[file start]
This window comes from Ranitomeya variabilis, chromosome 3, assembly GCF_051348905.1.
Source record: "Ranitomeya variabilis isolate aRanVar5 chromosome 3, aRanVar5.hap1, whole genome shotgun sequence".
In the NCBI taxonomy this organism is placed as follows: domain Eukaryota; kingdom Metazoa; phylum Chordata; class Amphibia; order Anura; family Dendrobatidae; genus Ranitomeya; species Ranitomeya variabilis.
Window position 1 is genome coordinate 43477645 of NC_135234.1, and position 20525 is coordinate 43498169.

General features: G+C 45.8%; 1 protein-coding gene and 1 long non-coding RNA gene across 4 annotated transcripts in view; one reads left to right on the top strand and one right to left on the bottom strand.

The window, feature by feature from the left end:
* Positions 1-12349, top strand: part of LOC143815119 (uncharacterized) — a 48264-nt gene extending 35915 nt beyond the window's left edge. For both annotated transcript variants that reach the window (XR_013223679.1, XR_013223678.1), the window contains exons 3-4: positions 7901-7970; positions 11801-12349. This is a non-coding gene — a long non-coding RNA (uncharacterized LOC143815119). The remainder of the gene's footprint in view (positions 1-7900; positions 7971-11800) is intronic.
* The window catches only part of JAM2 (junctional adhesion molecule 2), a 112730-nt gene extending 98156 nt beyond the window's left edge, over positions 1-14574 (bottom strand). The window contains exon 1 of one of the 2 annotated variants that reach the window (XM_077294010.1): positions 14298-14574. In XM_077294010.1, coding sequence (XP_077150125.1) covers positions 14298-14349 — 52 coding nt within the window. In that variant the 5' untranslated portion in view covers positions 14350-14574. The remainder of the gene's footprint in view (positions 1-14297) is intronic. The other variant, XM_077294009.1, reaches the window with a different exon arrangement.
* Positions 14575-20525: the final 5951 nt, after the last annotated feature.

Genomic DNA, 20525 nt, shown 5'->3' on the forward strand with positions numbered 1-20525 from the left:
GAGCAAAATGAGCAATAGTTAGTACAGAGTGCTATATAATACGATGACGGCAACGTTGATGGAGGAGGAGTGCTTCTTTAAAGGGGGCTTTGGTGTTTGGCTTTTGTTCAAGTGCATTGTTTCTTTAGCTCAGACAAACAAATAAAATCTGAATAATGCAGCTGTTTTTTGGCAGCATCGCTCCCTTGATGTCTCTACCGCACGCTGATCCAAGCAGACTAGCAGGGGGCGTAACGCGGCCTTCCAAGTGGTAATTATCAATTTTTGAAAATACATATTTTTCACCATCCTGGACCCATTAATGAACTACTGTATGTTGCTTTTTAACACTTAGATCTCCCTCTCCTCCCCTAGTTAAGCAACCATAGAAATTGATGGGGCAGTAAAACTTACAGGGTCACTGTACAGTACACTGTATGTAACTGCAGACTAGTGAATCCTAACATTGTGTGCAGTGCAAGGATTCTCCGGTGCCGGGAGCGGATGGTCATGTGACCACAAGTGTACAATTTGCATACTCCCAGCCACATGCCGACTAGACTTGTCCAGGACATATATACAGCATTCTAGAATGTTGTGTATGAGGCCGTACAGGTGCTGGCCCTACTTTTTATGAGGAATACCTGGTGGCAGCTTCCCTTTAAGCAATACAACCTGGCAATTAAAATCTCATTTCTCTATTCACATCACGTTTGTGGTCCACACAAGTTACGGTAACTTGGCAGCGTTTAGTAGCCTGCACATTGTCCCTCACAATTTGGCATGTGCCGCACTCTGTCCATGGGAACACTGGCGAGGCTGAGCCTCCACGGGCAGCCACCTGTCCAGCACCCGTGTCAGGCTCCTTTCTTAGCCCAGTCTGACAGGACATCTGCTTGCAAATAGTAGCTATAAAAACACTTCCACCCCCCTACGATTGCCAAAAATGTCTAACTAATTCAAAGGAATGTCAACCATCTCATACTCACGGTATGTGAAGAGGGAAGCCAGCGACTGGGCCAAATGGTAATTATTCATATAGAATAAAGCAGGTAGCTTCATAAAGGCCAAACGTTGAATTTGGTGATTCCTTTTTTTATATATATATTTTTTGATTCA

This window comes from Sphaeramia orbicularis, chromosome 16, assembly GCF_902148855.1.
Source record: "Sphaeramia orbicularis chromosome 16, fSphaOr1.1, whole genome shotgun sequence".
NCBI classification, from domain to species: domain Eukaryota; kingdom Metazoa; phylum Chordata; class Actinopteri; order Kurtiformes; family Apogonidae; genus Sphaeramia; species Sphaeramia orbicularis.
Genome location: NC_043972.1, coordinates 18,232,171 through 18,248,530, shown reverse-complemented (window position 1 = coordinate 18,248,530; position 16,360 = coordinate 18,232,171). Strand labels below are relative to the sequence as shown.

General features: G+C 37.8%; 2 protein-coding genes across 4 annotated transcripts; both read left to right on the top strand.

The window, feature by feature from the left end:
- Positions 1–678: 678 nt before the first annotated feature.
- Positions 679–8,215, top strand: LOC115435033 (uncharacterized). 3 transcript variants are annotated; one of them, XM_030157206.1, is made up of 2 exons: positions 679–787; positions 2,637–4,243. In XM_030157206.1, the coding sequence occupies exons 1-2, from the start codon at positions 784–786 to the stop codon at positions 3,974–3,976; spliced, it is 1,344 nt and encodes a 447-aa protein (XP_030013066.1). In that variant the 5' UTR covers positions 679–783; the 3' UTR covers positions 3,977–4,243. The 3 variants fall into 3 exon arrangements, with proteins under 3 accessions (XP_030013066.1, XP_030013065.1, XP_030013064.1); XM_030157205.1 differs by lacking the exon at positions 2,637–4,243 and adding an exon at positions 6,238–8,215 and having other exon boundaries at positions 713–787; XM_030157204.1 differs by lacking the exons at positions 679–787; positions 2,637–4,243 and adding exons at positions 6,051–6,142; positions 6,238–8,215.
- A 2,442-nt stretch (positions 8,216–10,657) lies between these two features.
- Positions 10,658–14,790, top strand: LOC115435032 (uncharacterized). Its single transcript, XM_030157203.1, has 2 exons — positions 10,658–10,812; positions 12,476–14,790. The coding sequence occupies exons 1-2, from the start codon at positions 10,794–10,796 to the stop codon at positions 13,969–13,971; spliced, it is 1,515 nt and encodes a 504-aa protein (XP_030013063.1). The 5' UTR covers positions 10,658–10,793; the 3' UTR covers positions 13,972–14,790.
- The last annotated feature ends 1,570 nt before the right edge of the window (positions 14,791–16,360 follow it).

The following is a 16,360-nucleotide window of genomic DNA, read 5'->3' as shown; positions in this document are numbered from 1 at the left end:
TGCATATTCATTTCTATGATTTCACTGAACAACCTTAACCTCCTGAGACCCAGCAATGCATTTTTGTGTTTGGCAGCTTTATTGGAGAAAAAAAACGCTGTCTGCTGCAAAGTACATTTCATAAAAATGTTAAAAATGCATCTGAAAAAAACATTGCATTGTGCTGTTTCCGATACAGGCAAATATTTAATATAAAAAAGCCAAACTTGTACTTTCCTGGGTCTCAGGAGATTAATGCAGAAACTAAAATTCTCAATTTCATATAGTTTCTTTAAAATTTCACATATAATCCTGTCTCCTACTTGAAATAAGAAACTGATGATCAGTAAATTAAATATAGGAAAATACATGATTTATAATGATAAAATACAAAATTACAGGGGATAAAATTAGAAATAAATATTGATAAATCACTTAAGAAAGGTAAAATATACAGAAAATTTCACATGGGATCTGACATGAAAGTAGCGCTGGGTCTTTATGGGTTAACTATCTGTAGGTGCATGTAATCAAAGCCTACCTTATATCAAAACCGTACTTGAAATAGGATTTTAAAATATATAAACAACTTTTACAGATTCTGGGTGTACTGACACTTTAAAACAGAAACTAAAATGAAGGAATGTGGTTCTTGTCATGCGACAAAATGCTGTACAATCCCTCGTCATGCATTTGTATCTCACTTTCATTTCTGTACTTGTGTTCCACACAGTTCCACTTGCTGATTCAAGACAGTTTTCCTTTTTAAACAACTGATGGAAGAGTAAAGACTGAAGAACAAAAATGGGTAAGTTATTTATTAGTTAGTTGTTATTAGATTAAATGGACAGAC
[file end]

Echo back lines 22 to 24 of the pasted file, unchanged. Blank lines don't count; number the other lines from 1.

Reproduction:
- The last annotated feature ends 1,570 nt before the right edge of the window (positions 14,791–16,360 follow it).

The following is a 16,360-nucleotide window of genomic DNA, read 5'->3' as shown; positions in this document are numbered from 1 at the left end:
TGCATATTCATTTCTATGATTTCACTGAACAACCTTAACCTCCTGAGACCCAGCAATGCATTTTTGTGTTTGGCAGCTTTATTGGAGAAAAAAAACGCTGTCTGCTGCAAAGTACATTTCATAAAAATGTTAAAAATGCATCTGAAAAAAACATTGCATTGTGCTGTTTCCGATACAGGCAAATATTTAATATAAAAAAGCCAAACTTGTACTTTCCTGGGTCTCAGGAGATTAATGCAGAAACTAAAATTCTCAATTTCATATAGTTTCTTTAAAATTTCACATATAATCCTGTCTCCTACTTGAAATAAGAAACTGATGATCAGTAAATTAAATATAGGAAAATACATGATTTATAATGATAAAATACAAAATTACAGGGGATAAAATTAGAAATAAATATTGATAAATCACTTAAGAAAGGTAAAATATACAGAAAATTTCACATGGGATCTGACATGAAAGTAGCGCTGGGTCTTTATGGGTTAACTATCTGTAGGTGCATGTAATCAAAGCCTACCTTATATCAAAACCGTACTTGAAATAGGATTTTAAAATATATAAACAACTTTTACAGATTCTGGGTGTACTGACACTTTAAAACAGAAACTAAAATGAAGGAATGTGGTTCTTGTCATGCGACAAAATGCTGTACAATCCCTCGTCATGCATTTGTATCTCACTTTCATTTCTGTACTTGTGTTCCACACAGTTCCACTTGCTGATTCAAGACAGTTTTCCTTTTTAAACAACTGATGGAAGAGTAAAGACTGAAGAACAAAAATGGGTAAGTTATTTATTAGTTAGTTGTTATTAGATTAAATGGACAGAC